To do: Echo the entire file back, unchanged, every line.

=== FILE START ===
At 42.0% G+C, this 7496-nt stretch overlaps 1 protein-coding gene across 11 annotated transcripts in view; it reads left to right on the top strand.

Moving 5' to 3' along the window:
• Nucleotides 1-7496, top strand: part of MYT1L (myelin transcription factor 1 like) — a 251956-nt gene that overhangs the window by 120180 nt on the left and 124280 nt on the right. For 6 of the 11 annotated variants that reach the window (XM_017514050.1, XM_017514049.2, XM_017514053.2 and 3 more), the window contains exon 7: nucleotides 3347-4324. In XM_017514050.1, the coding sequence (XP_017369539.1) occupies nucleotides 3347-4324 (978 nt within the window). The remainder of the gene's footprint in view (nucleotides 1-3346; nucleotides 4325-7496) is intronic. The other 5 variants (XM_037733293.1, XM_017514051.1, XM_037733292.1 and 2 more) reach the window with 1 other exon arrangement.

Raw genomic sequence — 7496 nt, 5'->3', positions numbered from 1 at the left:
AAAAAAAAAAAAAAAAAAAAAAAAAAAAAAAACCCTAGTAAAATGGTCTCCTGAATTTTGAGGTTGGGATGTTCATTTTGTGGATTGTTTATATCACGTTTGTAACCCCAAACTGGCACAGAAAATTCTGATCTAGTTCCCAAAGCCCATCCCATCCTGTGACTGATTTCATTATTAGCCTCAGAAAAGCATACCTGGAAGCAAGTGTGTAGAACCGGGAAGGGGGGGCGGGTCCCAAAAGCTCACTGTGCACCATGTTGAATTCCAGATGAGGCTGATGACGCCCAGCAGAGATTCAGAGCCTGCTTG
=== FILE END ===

At 42.0% G+C, this 7496-nt stretch overlaps 1 protein-coding gene across 11 annotated transcripts in view; it reads left to right on the top strand.

Moving 5' to 3' along the window:
• Nucleotides 1-7496, top strand: part of MYT1L (myelin transcription factor 1 like) — a 251956-nt gene that overhangs the window by 120180 nt on the left and 124280 nt on the right. For 6 of the 11 annotated variants that reach the window (XM_017514050.1, XM_017514049.2, XM_017514053.2 and 3 more), the window contains exon 7: nucleotides 3347-4324. In XM_017514050.1, the coding sequence (XP_017369539.1) occupies nucleotides 3347-4324 (978 nt within the window). The remainder of the gene's footprint in view (nucleotides 1-3346; nucleotides 4325-7496) is intronic. The other 5 variants (XM_037733293.1, XM_017514051.1, XM_037733292.1 and 2 more) reach the window with 1 other exon arrangement.

Raw genomic sequence — 7496 nt, 5'->3', positions numbered from 1 at the left:
AAAAAAAAAAAAAAAAAAAAAAAAAAAAAAAACCCTAGTAAAATGGTCTCCTGAATTTTGAGGTTGGGATGTTCATTTTGTGGATTGTTTATATCACGTTTGTAACCCCAAACTGGCACAGAAAATTCTGATCTAGTTCCCAAAGCCCATCCCATCCTGTGACTGATTTCATTATTAGCCTCAGAAAAGCATACCTGGAAGCAAGTGTGTAGAACCGGGAAGGGGGGGCGGGTCCCAAAAGCTCACTGTGCACCATGTTGAATTCCAGATGAGGCTGATGACGCCCAGCAGAGATTCAGAGCCTGCTTG